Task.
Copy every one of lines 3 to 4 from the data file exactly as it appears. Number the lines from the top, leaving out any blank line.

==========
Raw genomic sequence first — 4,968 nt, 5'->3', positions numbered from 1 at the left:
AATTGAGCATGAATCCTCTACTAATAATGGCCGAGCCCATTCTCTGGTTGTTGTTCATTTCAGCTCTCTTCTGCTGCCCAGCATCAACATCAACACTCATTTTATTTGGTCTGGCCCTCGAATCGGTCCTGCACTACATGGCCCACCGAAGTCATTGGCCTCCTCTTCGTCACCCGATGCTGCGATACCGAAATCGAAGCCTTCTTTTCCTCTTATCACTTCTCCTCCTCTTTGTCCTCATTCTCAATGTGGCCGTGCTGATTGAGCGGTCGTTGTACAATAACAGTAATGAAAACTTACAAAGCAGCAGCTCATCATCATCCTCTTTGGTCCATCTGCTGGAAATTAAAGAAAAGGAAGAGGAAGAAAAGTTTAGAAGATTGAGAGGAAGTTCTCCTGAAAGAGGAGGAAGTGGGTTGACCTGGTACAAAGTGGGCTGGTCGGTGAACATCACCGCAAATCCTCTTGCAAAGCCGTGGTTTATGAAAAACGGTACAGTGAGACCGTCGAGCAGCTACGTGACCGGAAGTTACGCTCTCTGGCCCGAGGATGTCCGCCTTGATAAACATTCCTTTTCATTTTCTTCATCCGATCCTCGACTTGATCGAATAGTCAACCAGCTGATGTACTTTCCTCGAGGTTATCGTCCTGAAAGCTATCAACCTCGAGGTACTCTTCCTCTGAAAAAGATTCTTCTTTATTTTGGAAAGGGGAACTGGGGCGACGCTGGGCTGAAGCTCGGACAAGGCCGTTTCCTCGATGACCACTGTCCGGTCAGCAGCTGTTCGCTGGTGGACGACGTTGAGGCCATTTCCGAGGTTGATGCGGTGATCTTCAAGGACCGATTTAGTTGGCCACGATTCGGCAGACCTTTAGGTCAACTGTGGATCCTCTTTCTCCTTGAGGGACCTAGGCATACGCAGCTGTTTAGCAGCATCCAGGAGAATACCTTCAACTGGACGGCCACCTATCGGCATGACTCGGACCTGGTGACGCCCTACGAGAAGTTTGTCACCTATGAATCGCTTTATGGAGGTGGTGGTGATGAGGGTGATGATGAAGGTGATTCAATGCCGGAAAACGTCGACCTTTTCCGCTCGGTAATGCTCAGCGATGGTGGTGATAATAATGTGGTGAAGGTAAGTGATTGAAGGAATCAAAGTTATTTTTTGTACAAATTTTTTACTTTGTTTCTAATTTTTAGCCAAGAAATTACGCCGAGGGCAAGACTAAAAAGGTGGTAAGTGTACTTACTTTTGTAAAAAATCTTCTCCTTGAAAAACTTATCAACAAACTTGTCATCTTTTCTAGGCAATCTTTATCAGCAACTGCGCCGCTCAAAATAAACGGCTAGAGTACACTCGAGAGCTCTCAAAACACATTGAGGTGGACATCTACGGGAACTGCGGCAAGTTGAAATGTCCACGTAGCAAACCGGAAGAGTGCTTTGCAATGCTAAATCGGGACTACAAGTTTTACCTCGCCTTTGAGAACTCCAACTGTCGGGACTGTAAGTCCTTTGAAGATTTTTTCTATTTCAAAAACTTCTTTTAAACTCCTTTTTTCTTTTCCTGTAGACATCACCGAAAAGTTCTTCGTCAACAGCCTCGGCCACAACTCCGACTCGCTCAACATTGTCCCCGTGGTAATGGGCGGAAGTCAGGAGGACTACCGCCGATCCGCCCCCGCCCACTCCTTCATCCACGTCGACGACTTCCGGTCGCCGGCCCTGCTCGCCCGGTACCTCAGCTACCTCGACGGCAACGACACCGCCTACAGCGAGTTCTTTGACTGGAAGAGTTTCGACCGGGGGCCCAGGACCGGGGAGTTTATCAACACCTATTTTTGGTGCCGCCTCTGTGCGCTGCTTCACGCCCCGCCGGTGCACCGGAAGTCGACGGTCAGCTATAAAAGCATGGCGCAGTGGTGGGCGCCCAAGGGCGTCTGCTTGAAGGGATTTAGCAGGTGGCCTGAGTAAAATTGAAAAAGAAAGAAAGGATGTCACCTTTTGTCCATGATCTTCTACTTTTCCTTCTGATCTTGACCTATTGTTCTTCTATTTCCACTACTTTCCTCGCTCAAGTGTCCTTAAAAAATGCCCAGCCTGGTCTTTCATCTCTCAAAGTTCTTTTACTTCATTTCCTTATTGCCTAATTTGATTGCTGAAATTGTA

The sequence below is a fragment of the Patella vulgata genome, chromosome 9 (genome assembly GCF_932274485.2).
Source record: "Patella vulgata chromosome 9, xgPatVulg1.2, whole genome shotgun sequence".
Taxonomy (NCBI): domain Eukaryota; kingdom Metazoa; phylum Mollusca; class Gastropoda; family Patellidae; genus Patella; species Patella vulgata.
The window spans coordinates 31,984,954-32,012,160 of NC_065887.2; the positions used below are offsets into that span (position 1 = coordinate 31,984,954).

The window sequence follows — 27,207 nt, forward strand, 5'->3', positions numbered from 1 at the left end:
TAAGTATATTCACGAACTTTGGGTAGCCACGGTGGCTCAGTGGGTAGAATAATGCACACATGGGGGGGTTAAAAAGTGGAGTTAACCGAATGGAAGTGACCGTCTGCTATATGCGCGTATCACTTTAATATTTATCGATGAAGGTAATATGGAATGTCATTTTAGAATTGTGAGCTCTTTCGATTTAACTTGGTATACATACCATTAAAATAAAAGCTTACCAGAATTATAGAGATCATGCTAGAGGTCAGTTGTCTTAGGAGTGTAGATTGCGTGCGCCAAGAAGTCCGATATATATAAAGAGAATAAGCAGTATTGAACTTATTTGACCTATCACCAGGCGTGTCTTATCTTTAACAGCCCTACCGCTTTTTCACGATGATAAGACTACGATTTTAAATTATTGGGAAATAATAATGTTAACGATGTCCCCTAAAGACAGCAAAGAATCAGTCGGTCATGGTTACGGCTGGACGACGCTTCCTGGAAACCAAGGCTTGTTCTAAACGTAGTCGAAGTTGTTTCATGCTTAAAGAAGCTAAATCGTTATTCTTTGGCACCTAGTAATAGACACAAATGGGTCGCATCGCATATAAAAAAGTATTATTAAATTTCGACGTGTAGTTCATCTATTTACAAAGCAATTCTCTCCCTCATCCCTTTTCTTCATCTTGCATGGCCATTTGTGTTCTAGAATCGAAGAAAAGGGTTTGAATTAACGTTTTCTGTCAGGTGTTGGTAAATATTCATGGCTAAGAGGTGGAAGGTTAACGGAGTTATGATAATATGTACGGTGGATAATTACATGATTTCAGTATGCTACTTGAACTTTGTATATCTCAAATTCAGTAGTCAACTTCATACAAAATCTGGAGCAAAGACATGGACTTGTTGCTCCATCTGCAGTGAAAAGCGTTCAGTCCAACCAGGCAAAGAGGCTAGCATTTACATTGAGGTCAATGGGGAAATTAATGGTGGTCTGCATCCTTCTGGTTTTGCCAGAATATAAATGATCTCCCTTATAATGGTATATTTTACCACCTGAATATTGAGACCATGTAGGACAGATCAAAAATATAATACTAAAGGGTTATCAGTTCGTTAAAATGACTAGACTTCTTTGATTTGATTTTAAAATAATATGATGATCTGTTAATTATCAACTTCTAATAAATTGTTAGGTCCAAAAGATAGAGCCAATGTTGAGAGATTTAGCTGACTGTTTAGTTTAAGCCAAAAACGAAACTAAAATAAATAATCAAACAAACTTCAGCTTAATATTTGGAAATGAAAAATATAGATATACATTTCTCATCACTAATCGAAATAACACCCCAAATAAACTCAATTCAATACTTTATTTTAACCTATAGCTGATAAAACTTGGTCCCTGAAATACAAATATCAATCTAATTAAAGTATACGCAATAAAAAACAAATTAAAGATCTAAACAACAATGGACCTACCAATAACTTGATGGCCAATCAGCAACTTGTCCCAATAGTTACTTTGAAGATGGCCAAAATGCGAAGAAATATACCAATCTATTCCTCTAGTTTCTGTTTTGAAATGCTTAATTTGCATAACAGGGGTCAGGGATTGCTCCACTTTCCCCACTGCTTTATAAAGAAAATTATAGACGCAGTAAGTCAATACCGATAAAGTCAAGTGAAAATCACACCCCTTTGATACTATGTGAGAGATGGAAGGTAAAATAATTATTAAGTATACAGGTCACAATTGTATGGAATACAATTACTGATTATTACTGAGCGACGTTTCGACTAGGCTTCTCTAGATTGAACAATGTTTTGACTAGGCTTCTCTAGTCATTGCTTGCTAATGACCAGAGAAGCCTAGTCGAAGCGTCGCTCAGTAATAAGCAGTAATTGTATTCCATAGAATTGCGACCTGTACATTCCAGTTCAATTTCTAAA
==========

The sequence below is a fragment of the Patella vulgata genome, chromosome 9 (genome assembly GCF_932274485.2).
Source record: "Patella vulgata chromosome 9, xgPatVulg1.2, whole genome shotgun sequence".